A variety of specialist tools enabling improved access to information for those unable to access conventional sources for differing reasons relating to language.
Language Accessibility Tools are widely available on the web and can assist with both the translation of language (For example, Bing Translate), and Browsealoud, which assists with literacy or sight.
Language Accessibility Tools are using for retrieving the content of websites in alternative languages and formats.
Anyone needing to access website content in alternative languages or formats.
The majority of programmes available are free.
Approximate time expense
Since the programmes are online, texts are translated automatically.
When to use
These programmes should be used to retrieve information from websites.
When not to use
Lanaguage Accessibility Tools should not be used as a means for direct translation. They are notoriously inaccurate at translating correct grammar for example, so are not appropriate as a tool to translate websites direct in the creation of new ones.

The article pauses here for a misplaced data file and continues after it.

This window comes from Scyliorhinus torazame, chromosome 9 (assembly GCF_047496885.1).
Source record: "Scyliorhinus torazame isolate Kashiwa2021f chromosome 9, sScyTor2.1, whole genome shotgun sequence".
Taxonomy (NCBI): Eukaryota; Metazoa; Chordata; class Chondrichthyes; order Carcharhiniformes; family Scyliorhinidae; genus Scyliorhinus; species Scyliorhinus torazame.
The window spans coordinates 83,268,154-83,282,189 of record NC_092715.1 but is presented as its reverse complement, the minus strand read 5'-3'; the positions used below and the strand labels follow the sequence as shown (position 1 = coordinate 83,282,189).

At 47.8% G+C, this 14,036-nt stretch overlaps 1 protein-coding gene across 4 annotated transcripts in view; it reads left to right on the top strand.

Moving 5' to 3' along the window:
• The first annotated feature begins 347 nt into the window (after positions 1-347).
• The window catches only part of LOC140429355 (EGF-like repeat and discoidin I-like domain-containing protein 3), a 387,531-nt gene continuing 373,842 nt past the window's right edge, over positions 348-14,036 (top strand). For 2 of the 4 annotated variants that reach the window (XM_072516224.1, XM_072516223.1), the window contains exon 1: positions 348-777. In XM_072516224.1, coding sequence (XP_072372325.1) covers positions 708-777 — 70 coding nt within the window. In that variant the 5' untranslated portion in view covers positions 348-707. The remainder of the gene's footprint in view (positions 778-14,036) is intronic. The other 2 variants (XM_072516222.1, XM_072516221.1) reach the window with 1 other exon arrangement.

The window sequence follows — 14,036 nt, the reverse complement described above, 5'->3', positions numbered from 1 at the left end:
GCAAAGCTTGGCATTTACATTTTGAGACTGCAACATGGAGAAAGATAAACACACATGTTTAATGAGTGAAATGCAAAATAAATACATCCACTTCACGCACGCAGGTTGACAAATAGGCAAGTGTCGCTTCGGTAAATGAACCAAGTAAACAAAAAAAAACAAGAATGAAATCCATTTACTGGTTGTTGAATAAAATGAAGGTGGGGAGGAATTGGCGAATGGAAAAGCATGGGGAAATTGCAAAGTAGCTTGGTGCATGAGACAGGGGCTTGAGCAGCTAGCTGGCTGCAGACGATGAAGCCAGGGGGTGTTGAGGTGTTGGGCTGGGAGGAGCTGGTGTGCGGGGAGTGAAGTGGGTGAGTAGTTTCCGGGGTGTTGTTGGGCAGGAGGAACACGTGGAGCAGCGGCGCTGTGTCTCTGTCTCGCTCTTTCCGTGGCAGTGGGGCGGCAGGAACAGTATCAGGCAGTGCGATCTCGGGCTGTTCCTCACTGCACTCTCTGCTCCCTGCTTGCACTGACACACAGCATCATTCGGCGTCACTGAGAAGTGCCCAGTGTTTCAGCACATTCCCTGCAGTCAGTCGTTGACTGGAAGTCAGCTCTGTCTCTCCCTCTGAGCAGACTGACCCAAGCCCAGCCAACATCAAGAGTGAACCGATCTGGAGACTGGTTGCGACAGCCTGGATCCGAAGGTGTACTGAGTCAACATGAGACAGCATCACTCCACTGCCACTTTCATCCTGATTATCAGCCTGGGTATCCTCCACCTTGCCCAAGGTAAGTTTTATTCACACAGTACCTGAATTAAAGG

• These tools can help to make your information more accessible to people who speak other languages or have literacy or sight difficulties, thus widening participation.
• Use of the programmes is free, so can be accessible to many.
• The results of these services can often be of a poor quality and will sometimes require a bit of work to make sense of the results.
The origins of machine translation are traceable back to the 17th century, with the introduction of Descartes’ universal language. However, the first Memorandum on Translation conference was held in 1956, where research into the field accelerated. Google recently announced that Google Translate translates roughly enough text to fill one million books in one day (2012).
Image credit: Michaeldb
Build skills and capacity of participants
Number of participants
Self selected participants attending as individuals (open access process)
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... online processes